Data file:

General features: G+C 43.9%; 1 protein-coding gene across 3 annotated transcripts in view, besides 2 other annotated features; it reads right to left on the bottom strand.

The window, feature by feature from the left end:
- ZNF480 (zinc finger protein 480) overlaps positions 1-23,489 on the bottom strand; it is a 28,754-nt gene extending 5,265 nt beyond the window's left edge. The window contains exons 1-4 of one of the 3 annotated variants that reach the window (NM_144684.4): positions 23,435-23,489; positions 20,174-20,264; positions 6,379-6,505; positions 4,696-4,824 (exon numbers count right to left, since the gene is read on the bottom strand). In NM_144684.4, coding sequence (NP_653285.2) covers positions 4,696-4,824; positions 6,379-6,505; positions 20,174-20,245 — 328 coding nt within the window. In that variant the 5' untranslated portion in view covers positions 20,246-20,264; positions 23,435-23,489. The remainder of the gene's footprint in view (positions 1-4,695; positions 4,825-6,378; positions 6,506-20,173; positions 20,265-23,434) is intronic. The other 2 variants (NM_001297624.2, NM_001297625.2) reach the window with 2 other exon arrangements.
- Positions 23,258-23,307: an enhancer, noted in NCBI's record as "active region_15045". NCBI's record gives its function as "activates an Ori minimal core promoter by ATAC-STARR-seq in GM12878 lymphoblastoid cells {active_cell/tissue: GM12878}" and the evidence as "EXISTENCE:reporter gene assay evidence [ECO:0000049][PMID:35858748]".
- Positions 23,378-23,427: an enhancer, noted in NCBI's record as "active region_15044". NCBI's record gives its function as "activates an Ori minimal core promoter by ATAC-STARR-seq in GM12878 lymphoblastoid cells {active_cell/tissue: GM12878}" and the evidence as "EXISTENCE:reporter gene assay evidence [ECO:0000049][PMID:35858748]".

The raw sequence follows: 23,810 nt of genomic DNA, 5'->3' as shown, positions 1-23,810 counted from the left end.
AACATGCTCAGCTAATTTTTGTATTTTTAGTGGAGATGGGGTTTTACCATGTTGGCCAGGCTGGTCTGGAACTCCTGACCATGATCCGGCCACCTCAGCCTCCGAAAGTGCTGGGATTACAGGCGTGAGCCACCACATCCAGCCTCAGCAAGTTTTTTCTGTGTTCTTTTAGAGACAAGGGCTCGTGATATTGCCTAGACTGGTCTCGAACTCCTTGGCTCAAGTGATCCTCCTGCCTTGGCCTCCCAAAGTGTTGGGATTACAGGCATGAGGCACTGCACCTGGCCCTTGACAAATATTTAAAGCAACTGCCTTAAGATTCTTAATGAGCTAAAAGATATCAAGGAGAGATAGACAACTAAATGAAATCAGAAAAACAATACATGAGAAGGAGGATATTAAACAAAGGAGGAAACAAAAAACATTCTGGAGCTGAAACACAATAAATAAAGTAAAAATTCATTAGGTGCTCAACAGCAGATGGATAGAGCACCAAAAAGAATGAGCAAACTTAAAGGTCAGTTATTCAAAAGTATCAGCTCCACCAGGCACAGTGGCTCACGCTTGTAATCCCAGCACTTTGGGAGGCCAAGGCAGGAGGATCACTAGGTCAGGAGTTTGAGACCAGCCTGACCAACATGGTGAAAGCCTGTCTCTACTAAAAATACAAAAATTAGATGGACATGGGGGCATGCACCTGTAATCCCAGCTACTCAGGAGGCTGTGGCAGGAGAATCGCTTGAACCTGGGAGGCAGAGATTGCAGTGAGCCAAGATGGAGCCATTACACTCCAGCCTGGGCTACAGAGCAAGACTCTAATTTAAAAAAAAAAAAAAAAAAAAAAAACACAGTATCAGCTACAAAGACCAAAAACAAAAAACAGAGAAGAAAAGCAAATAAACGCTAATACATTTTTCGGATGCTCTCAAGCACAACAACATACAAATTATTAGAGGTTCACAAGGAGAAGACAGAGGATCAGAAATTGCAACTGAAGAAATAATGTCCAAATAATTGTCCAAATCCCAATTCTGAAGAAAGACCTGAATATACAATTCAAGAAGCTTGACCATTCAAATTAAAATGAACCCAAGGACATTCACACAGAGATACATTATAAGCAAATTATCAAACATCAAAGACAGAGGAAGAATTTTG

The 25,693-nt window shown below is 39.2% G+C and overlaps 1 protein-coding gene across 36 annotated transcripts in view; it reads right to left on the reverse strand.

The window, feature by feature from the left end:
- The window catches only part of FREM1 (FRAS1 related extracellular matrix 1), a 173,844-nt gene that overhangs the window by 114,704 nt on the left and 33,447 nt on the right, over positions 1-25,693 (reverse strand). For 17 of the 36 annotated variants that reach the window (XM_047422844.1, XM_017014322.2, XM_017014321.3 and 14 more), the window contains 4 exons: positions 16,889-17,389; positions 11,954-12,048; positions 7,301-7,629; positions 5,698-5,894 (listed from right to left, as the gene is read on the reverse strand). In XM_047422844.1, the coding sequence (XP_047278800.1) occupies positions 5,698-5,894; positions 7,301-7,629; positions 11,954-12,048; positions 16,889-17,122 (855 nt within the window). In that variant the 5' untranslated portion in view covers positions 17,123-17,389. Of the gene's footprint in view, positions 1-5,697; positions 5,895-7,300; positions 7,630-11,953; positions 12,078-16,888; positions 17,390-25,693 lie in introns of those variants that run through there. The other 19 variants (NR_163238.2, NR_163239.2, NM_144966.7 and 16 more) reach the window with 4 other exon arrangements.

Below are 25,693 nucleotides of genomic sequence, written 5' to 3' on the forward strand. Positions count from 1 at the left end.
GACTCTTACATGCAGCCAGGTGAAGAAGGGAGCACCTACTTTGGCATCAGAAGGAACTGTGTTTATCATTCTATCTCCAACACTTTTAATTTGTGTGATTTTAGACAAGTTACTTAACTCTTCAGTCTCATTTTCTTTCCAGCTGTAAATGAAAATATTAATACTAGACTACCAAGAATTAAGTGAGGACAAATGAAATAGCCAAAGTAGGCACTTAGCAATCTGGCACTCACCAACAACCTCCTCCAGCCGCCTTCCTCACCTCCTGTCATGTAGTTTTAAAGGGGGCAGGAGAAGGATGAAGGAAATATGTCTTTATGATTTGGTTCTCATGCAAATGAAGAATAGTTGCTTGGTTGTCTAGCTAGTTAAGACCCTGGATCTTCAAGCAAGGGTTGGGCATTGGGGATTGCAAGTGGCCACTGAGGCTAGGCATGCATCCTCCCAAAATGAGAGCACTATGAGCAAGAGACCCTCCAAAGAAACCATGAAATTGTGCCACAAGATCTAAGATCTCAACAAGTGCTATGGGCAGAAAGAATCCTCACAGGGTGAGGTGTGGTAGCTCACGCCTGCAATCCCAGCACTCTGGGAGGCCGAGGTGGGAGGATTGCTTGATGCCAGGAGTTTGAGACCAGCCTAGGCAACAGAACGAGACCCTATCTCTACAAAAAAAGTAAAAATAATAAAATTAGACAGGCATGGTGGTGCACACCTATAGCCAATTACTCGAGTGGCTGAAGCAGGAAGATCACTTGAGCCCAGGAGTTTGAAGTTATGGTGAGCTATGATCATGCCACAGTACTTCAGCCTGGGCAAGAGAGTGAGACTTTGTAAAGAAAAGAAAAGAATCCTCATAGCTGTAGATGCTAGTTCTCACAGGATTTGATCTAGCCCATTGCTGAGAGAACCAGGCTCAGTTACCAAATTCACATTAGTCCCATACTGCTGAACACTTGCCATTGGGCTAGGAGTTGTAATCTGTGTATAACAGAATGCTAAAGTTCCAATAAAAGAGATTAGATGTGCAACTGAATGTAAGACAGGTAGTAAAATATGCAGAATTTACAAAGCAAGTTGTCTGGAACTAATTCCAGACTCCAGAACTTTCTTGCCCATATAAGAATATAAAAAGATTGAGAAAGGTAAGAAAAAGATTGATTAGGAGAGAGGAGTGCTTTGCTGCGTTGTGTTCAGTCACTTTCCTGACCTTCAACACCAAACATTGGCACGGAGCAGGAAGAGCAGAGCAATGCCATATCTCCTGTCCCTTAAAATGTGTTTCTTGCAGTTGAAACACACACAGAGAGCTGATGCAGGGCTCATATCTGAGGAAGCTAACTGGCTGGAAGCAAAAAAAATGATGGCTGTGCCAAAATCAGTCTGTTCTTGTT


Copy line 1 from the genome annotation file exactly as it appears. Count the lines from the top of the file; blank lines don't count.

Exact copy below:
General features: G+C 43.9%; 1 protein-coding gene across 3 annotated transcripts in view, besides 2 other annotated features; it reads right to left on the bottom strand.